and the weights are given by

The proof is obtained by injecting (26) into (25) and using the same arguments as in the demonstration of Theorem 1.

Figure 4 illustrates how the Gaussian mixture is computed on a -state trellis. The components of the Gaussian mixtures and undergo a Kalman correction and backward prediction given the hypothesized data symbol on the valid trellis branch and , respectively. The resulting Gaussian mixture is obtained as a weighted sum of the resulting mixtures.

Again, we need to apply the CRA of Section 3.2. Complexity reduction algorithm to (27), so that admits the desired form

### 3.4. Smoothing

A two-filter smoothing formula is obtained as follows:

Theorem 3.

Using the Gaussian mixture approximations for the forward and the backward filter introduced in Sections 3.1 and 3.3, respectively, a closed form expression of is obtained as follows:

where the covariances associated to transition are

and the means associated to transition are

for . The expression of the weights is given by

The coefficient has the following form:

where denotes the dimension of the continuous valued state variable.

Proof.

In (31), the term has been calculated as (21) and the integral, also appearing in (25), has already been computed as

Therefore, (31) can be rewritten as follows:

After straightforward algebraic manipulations on the product of two Gaussian densities, the desired result (32) is obtained.

Figure 5 illustrates how the Gaussian mixture is computed on a -state trellis. The components of the Gaussian mixtures undergo a Kalman correction and backward prediction given the hypothesized data symbol on the valid trellis branch . The resulting Gaussian mixture is multiplied with the Gaussian mixture computed in the forward pass and by the scalar , so as to obtain .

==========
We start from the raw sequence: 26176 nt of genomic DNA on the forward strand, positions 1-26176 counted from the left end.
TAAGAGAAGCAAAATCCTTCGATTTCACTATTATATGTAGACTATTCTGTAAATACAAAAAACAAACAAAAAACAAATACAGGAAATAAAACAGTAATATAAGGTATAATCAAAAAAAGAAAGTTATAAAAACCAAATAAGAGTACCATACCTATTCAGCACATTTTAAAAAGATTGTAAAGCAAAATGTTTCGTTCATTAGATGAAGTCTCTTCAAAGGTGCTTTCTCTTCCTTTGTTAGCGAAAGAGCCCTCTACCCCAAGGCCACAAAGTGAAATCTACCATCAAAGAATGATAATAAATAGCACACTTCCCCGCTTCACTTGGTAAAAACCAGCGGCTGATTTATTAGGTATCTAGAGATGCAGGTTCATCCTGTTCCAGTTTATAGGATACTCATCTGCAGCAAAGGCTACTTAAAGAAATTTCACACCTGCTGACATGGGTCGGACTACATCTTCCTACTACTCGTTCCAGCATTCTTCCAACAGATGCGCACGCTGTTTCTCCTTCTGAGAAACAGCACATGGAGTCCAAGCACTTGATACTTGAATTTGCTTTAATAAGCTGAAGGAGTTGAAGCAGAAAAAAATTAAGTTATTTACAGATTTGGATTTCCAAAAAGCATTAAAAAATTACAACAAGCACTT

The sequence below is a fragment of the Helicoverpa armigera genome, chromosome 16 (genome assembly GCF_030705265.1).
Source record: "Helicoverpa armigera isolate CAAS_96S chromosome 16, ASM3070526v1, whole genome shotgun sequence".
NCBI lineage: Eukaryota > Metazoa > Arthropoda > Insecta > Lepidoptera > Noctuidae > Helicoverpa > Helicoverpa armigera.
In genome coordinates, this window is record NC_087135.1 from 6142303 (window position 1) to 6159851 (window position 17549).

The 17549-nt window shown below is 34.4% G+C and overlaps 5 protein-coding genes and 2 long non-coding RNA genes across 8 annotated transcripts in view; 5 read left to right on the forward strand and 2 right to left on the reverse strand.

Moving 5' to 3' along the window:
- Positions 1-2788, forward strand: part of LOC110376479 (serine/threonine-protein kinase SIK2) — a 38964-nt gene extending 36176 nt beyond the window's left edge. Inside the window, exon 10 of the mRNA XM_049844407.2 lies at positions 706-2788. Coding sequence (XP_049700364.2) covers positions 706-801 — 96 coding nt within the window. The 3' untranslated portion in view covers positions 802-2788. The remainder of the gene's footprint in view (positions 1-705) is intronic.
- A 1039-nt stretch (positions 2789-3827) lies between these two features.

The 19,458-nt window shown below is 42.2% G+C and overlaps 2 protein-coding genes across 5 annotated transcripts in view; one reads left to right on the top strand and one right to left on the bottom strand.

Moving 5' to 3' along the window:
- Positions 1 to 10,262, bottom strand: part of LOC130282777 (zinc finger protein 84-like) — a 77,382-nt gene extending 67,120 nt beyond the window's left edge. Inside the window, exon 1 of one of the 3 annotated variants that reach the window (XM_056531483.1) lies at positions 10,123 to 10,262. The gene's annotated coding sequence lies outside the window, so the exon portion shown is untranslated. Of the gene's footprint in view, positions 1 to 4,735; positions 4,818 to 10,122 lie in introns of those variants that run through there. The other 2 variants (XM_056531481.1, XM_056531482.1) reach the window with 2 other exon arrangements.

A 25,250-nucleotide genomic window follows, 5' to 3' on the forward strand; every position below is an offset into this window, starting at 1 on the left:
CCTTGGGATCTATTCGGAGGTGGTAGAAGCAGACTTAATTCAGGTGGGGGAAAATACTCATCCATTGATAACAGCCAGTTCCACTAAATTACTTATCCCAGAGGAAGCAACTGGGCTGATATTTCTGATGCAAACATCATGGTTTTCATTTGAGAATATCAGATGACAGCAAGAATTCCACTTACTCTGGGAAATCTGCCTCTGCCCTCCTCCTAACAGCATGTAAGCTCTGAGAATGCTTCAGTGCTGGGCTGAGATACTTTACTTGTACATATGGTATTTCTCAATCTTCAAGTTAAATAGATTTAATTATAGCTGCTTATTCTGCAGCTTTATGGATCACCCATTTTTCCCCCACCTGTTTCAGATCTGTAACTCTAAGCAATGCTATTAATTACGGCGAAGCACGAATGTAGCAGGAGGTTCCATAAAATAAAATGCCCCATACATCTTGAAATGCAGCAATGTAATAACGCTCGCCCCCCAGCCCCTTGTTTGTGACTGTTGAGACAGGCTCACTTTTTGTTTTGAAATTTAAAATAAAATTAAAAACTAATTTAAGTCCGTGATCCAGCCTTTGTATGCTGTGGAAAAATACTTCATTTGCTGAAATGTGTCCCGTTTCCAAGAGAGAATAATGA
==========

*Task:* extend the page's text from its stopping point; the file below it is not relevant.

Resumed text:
Since we are interested in soft-output equalization, we must compute smoothed bit-by-bit marginal probabilities. Let be the set of state transitions such that the information bit , with . Taking (32) at instant and marginalizing out the vector , we obtain

The hard decision can then be written as follows:

Similarly, the *a posteriori* pdf of the channel vector is obtained as a Gaussian mixture by marginalizing out all possible ISI state transitions

Under the minimum mean square error (MMSE) criterion, the forward filtered channel vector estimated at instant is obtained by marginalizing out the ISI state variable

Similarly, the MMSE smoothed estimate of the channel vector at instant is obtained by marginalizing out all possible ISI state transitions

### 3.5. Complexity Evaluation

It is well known that the complexity of one recursion of the Kalman filter is [16], where denotes the dimension of the continuous-valued state estimate. However, in our forward and backward filters, the complexity of one recursion of the Kalman filter reduces to due to the block diagonal form of and the fact that the matrix inversion reduces to a division by a scalar. Thus, the overall complexity per information bit of the forward and backward filter is . The complexity per information bit of the smoothing pass can be evaluated as , due to the matrix inversions.